• “And behold, a lawyer”This lawyer is most likely a Pharisee, a law-abiding Jew, determined to follow every rule.
    • Jesus was not really asking him what the Law was, but how he interpreted it.
    • “Do this, and you will live” – Implies he is not yet doing this
  • “Who is my neighbor?”  This is in reference to the question “what shall I do to inherit eternal life?”
    • The lawyer, like most Jews at the time, believed that eternal life was attained by following the Law, and the Law taught that love for neighbors was limited to only one kind of person–fellow Jews.
    • This is why Jesus’ answer is profoundly shocking and challenging.

The relationship between Samaritans and Jews:

The Samaritans were actually of Jewish heritage. But back when the kingdom of Israel was divided into two kingdoms: the north (Israel in OT) and the south (Judea in OT), this ancient rivalry was born. The people of the north kingdom (Samaritans) inter-married with Assyrians who conquered their territory. The Samaritans worshiped the same God, but they were forbidden to worship in Jerusalem, so they built their own temple in their own region. Apart from key cultural indicators like the clothes they wore and differences in their accents, Jews and Samaritans were very similar. Without evidence of these indicators, it was impossible to tell them apart.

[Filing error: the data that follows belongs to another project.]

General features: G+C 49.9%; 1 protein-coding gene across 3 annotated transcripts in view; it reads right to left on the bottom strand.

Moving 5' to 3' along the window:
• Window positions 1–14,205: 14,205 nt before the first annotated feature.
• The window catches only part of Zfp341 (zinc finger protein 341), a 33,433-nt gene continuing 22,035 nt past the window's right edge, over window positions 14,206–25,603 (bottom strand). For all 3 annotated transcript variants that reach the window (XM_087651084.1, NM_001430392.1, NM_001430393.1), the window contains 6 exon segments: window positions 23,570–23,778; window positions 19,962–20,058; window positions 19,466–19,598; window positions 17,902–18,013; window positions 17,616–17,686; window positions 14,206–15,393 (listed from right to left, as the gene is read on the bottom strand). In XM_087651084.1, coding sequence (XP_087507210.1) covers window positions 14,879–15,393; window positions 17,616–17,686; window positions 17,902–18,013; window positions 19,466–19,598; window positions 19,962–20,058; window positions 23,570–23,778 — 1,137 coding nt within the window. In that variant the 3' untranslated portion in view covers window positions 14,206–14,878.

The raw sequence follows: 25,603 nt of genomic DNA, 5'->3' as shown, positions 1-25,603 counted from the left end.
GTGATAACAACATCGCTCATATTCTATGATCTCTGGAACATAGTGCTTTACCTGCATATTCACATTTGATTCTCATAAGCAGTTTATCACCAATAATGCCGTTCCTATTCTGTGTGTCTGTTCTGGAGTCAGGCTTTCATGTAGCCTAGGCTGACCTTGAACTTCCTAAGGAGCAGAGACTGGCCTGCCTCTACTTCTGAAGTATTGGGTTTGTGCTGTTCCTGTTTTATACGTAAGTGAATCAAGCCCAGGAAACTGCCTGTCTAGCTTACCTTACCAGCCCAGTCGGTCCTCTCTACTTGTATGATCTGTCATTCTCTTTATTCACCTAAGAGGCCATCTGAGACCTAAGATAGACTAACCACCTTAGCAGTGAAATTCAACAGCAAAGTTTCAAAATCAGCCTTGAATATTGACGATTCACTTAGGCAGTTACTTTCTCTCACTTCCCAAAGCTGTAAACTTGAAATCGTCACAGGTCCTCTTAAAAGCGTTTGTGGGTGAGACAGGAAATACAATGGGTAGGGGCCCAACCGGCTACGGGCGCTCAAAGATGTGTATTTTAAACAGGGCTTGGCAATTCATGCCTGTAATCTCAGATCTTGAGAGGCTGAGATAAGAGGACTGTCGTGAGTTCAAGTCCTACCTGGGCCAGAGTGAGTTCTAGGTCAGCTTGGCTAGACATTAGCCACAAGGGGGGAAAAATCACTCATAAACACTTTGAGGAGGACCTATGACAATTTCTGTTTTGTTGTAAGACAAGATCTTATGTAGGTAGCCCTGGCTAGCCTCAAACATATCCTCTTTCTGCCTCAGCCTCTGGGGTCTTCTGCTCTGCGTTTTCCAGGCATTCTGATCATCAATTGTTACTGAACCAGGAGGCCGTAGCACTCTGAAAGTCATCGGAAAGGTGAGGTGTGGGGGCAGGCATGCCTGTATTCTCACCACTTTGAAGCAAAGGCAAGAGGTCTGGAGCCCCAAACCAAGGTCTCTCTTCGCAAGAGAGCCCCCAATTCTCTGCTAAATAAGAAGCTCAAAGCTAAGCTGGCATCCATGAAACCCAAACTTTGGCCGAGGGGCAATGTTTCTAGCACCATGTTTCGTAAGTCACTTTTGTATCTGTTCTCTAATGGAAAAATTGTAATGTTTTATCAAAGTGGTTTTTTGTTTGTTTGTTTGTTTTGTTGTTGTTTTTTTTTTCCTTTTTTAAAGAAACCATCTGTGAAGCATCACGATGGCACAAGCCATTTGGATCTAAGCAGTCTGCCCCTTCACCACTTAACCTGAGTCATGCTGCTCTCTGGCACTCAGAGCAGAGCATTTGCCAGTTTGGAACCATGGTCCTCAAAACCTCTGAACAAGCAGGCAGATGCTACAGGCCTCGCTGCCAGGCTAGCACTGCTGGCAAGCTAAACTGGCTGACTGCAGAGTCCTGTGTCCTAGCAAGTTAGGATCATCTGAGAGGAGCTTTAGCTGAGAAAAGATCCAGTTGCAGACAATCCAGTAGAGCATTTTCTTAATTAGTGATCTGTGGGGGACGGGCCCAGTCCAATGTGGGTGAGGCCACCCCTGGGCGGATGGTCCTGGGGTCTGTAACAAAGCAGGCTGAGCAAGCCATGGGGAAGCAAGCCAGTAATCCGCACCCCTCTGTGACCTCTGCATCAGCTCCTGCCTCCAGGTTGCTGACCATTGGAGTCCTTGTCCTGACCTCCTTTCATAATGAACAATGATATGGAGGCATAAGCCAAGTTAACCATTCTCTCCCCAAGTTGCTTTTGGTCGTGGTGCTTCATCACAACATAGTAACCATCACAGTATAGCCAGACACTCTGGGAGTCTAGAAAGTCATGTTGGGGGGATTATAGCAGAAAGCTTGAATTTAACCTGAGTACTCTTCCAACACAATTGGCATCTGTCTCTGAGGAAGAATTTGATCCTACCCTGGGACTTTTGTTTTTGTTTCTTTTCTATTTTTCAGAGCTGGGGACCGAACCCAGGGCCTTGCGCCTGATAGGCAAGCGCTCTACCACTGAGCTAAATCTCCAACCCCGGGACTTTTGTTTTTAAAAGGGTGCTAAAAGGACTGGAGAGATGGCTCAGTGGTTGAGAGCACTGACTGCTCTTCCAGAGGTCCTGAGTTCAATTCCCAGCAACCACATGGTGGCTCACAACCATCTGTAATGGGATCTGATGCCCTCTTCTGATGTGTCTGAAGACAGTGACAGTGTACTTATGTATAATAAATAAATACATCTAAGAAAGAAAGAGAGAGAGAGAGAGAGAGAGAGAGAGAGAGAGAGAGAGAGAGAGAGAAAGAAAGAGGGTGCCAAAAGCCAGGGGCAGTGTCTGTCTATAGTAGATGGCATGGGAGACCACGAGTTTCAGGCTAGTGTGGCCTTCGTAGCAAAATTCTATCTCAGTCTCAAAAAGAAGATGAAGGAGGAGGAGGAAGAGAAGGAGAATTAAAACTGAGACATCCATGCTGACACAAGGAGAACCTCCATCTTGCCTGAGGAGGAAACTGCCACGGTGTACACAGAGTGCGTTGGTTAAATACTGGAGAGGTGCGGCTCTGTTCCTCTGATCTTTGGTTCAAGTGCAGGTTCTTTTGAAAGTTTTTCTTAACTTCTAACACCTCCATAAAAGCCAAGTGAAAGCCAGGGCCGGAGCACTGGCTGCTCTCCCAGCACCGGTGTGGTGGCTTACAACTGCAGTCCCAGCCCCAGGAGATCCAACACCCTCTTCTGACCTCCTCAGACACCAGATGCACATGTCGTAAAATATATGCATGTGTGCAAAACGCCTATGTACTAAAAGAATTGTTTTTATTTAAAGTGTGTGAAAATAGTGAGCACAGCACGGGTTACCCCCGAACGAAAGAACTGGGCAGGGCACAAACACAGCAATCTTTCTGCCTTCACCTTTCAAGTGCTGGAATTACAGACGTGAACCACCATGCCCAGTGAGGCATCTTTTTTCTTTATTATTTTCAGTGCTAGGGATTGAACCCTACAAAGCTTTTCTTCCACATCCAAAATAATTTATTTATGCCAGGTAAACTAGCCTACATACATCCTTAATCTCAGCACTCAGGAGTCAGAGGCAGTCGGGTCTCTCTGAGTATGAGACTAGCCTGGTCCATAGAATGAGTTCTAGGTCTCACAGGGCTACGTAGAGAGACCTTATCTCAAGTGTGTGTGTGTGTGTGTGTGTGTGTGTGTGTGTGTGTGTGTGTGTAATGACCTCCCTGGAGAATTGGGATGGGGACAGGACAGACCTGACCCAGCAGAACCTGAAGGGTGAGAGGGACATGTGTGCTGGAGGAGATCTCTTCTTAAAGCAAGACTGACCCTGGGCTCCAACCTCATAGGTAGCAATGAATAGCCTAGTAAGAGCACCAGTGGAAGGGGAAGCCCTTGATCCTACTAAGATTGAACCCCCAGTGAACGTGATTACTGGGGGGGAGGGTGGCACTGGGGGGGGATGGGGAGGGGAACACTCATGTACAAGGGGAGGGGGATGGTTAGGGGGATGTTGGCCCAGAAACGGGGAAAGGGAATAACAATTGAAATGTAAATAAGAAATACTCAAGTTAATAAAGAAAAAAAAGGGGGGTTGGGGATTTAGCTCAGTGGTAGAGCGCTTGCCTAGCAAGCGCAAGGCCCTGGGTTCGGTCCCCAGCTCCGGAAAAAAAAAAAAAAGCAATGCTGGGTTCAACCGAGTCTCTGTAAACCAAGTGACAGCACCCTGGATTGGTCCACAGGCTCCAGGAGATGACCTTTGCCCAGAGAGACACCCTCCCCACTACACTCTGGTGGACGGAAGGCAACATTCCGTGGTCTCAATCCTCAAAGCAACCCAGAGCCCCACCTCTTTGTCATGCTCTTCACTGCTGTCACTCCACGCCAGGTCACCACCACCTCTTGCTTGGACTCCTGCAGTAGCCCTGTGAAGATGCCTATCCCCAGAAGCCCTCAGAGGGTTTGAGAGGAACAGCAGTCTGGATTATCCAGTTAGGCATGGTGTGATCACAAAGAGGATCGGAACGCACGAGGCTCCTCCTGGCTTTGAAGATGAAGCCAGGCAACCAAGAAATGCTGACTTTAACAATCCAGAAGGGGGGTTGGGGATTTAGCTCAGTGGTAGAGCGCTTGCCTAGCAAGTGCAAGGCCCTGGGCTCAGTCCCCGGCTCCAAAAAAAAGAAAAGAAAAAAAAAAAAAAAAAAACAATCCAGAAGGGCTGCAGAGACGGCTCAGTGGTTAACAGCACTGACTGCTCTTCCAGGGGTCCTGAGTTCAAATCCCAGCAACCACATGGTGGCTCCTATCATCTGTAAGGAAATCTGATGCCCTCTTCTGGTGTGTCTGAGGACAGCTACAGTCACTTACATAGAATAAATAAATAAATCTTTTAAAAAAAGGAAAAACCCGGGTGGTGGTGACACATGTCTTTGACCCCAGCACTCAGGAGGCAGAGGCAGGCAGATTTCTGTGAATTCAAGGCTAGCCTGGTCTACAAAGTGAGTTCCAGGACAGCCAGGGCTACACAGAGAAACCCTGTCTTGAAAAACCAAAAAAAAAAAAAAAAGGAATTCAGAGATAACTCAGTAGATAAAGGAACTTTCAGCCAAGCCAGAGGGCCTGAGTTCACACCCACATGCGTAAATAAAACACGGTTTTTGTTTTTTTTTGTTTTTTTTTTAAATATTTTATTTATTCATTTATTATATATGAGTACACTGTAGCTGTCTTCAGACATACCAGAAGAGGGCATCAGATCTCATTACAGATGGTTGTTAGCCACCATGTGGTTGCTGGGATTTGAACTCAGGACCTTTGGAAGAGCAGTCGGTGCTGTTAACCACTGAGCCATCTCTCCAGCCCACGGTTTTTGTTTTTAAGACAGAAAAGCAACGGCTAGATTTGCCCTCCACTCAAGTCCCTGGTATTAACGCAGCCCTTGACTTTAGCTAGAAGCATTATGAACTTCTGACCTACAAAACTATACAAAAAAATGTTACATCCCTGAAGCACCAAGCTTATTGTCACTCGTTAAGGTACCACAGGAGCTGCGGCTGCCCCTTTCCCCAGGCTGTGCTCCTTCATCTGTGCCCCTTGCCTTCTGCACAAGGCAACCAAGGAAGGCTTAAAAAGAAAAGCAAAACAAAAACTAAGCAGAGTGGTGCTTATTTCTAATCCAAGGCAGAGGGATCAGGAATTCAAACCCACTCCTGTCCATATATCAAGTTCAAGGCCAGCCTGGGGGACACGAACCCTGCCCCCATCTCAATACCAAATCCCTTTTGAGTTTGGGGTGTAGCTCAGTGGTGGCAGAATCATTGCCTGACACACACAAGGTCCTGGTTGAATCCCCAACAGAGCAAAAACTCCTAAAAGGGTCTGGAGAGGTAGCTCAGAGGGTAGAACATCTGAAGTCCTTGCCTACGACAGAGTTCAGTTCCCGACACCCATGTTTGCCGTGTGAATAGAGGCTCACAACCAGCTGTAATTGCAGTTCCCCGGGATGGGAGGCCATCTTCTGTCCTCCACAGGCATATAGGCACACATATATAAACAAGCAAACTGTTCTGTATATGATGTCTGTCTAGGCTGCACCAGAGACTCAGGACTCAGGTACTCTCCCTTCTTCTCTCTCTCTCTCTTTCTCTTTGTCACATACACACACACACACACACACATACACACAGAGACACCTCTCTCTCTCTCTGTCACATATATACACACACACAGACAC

The common understanding of the day was that, if you came across a Samaritan drowning, you had no spiritual or moral obligation to help him. “He that eats the bread of the Samaritans is like the one who eats the flesh of swine.”

Luke 10:29-30But he, desiring to justify himself, said to Jesus, ‘And who is my neighbor?’ Jesus replied, ‘A man was going down from Jerusalem to Jericho, and he fell among robbers, who stripped him and beat him and departed, leaving him half dead.”

  • “going down from Jerusalem to Jericho” – This man was likely worshiping at the temple in Jerusalem and walking home to Jericho.
  • “stripped him and beat him” – His identifying marks were taken away.
  • “half dead” – He was unconscious, unable to speak or cry out for help.

Luke 10:31-32Now by chance a priest was going down that road, and when he saw him he passed by on the other side. So likewise a Levite, when he came to the place and saw him, passed by on the other side.”

  • Priest = high class, also coming from Jerusalem, likely performing religious duties.
  • Levite = by blood, Levites were part of tribe of Levi, and aided the priests in the temple courts, also in upper class.
  • “passed by on the other side” – Both the priest and Levite saw the man, but deliberately steered clear of him.

Reasons why they did not offer help: